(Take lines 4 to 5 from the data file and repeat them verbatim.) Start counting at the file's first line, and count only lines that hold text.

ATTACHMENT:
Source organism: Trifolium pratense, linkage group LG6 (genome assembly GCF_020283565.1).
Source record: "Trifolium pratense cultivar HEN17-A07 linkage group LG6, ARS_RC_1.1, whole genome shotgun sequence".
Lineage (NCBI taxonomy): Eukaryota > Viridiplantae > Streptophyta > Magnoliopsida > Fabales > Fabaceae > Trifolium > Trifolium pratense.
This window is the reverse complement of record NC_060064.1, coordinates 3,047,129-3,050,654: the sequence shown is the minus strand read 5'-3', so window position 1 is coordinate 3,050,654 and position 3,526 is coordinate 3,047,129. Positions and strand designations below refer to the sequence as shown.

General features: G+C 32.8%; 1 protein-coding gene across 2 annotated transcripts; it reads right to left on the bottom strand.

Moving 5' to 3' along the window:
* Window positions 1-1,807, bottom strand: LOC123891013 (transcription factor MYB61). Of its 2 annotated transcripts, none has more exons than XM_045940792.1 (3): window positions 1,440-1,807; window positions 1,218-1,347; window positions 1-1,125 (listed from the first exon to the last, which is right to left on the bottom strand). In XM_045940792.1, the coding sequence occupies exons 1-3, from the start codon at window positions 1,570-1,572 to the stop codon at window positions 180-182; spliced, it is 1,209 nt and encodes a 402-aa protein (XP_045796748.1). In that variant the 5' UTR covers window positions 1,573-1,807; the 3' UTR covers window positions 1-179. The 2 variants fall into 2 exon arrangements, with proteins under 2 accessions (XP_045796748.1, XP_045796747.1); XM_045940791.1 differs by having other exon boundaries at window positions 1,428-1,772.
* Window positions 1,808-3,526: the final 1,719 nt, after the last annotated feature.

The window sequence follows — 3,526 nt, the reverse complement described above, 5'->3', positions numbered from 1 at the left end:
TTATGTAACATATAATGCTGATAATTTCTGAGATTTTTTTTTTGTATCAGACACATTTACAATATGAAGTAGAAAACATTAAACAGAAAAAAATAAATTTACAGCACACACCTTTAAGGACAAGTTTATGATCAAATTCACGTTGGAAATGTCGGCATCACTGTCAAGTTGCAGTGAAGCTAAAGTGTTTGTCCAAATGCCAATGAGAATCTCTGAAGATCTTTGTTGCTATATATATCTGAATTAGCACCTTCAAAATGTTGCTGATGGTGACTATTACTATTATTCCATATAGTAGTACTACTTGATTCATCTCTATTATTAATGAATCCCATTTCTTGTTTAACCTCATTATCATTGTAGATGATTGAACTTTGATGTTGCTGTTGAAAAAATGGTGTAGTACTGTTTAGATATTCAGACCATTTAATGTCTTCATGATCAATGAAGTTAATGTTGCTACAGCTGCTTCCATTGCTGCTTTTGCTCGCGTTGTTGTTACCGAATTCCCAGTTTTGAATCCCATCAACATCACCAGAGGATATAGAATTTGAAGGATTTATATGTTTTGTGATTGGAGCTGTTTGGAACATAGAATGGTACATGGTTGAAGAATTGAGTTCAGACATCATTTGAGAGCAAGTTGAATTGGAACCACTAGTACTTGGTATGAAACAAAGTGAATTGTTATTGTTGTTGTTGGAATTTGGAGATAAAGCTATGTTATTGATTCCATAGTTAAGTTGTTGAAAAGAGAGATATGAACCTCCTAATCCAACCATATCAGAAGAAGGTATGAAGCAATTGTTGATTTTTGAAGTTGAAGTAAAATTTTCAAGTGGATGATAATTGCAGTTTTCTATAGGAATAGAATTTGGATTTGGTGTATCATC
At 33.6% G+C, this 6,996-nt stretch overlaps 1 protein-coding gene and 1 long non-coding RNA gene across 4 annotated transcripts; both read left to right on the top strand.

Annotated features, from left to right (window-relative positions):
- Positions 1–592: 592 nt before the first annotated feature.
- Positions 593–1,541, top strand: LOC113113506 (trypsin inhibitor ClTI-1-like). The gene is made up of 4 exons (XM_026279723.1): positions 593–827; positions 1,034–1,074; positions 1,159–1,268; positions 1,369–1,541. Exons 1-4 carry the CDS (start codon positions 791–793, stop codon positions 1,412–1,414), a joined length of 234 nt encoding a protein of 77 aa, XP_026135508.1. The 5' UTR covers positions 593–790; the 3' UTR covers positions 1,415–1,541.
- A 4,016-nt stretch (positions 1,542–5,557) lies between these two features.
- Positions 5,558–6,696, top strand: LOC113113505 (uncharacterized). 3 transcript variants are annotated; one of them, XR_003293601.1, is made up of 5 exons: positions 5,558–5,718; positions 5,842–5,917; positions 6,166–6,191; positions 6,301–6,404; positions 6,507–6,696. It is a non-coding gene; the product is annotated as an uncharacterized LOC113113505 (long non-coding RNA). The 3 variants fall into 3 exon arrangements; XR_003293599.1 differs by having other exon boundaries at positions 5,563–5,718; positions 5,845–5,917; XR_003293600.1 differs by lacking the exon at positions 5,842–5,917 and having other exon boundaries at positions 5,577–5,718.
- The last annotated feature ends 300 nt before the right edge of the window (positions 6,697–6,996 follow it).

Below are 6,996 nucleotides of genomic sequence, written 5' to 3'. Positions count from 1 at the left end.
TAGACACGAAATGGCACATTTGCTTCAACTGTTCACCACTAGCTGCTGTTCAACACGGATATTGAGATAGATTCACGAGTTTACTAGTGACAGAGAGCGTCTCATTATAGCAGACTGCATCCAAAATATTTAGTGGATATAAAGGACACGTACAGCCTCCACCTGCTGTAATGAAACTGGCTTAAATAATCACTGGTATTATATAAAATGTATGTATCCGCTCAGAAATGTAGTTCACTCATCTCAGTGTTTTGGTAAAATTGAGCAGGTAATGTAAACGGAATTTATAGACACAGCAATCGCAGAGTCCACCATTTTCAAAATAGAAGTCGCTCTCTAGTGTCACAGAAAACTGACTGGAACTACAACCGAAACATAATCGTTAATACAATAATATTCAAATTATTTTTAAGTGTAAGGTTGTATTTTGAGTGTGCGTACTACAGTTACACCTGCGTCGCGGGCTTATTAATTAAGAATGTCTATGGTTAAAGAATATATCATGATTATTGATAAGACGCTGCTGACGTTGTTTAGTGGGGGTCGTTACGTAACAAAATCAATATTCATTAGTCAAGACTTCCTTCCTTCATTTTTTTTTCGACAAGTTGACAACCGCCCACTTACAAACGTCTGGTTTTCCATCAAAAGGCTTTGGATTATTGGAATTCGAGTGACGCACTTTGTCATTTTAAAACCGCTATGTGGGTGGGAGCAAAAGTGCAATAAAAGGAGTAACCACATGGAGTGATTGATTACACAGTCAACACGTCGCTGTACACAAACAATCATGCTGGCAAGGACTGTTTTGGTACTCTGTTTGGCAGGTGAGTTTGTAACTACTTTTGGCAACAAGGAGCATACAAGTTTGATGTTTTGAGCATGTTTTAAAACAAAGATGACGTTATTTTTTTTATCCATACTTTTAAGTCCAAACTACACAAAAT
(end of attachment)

This window is the reverse complement of record NC_060064.1, coordinates 3,047,129-3,050,654: the sequence shown is the minus strand read 5'-3', so window position 1 is coordinate 3,050,654 and position 3,526 is coordinate 3,047,129. Positions and strand designations below refer to the sequence as shown.

General features: G+C 32.8%; 1 protein-coding gene across 2 annotated transcripts; it reads right to left on the bottom strand.